This area should come back into being a good and fun riding area within a couple years of the Keen Camp Climb being rebuilt.

2007 Update(Historial archive at this point)


There is so much more to the Hurkey Creek area than just the 24 hour race course.    The Idyllwild Spring Challenge race put on my Idyllwild Cycling sends the pro and expert level races on nearly all of the trails in the area.   They have an really good route description and map of the course which I have included a copy of here on the site.

images/Trails/HurkeyCreek/HerkeyCreekMap07.JPG Here is the race course map from 2007.  There are a lot more trails than are shown here     
Here are a few comments I will make about the trails.
Satan's Gut is a whole lot of elevation drop and I generally did not consider it worth the payback required.
When deciding between Missing Link and Exfoliater to get back down the from the May Valley area back to Herkey Creek here are you two primary decision drivers.  Exfoliater is a fast ripfest while Missing Link is more of a slow twisting route.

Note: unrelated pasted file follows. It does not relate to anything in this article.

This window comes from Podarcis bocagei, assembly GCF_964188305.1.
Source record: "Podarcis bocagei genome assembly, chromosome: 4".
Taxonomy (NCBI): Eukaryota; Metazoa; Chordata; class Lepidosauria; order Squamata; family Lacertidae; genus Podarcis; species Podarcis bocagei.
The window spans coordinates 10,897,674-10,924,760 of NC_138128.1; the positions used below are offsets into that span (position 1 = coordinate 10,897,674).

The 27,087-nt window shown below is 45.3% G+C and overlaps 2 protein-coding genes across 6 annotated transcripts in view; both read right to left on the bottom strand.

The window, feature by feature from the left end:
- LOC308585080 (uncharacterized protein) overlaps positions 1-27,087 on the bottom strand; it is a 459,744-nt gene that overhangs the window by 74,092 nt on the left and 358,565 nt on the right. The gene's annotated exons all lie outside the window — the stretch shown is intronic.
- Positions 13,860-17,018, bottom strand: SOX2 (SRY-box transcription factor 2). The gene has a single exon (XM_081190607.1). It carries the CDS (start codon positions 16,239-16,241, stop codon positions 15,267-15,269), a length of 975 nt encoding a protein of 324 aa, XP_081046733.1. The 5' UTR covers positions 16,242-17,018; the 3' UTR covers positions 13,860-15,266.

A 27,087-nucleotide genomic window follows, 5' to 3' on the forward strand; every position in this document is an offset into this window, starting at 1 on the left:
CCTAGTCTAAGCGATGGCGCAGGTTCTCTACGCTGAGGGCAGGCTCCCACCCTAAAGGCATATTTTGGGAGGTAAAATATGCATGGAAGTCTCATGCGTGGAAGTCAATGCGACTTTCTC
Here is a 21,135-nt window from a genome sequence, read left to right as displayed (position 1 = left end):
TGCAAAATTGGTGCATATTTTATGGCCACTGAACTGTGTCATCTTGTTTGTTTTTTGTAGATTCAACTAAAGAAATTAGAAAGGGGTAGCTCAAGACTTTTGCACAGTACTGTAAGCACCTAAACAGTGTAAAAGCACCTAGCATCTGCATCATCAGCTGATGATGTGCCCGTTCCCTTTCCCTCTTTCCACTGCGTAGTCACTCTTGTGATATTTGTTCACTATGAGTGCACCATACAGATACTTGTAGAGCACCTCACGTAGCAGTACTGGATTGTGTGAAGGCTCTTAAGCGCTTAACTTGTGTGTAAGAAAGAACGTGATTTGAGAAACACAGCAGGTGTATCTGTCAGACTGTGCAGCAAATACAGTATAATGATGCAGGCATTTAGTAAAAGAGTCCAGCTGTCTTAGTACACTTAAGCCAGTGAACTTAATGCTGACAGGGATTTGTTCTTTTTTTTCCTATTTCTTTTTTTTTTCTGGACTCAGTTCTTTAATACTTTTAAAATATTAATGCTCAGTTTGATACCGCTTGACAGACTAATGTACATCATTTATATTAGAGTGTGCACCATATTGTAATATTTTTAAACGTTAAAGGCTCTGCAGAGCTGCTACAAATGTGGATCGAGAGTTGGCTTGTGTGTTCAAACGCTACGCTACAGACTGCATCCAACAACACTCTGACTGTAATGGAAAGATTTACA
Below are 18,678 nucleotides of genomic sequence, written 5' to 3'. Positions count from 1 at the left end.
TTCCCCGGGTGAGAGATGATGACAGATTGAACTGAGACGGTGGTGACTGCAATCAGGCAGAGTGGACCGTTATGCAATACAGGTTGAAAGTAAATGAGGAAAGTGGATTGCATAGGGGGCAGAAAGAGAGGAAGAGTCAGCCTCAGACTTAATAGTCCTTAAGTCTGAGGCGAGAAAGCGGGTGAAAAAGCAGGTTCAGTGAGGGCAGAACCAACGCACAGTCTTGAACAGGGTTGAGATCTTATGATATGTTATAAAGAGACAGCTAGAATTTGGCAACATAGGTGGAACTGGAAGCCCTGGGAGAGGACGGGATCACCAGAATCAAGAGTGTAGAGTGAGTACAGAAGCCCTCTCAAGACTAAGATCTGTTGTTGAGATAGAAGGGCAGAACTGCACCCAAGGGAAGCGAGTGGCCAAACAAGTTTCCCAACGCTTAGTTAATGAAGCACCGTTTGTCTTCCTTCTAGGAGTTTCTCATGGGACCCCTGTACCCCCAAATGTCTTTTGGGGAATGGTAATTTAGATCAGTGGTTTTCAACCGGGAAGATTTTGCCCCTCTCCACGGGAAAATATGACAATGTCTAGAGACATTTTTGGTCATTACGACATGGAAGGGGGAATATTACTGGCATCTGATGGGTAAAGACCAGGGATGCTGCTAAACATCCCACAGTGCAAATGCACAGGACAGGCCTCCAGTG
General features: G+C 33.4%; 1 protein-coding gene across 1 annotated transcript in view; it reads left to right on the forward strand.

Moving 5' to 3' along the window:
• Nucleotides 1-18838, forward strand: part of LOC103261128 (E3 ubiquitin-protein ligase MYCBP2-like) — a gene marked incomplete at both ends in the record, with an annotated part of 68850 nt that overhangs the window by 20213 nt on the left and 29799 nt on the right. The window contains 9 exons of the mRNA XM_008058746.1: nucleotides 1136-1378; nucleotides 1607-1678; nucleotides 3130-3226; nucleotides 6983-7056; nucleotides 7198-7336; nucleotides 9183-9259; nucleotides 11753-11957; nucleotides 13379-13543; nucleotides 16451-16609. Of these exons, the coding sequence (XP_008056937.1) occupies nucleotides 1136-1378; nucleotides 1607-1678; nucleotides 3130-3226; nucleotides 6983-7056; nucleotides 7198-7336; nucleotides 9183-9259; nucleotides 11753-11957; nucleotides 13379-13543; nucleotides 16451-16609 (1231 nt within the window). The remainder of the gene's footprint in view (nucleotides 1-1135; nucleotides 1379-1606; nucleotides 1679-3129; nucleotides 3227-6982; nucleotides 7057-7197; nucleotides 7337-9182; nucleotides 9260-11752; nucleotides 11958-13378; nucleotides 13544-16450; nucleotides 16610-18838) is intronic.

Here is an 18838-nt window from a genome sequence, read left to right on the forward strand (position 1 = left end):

The death march up the South Ridge fireroad is worth it too come down the South Ridge trail. 
If you generally go up the fire roads and go down the single tracks life is good.  The Cahuilla Cutoff trails is a nice climb after Snakeskin to get up to the Hombres trails.
There is nothing out here that sucks in my book

images/Trails/HurkeyCreek/HerkeyCreek-MayValley-03JUN07-18.jpg    images/Trails/HurkeyCreek/HerkeyCreek-MayValley-01APR07-03.jpg    images/Trails/HurkeyCreek/HerkeyCreek-MayValley-03JUN07-28.jpg    images/Trails/HurkeyCreek/HerkeyCreek-MayValley-01APR07-01.jpg    images/Trails/HurkeyCreek/HerkeyCreek-MayValley-01APR07-06.jpg    images/Trails/HurkeyCreek/HerkeyCreek-MayValley-03JUN07-12.jpg


video I simply love Idyllwild.   The awesome people who are putting these trails together really know what they are doing.  This video was mostly shot in the Herkey Creek area but include stuff closer to the town itself.   I consider this video to be Idyllwild Volume II as none of the trails in my Idyllwild 2005 video are included in this video.  This 13 minute video is 179MB.


Original Report on Hurkey Creek

Picture provided by the 24 hours of Andrenalin Website

2002 24 hours of Adrenalin at Hurkey Creek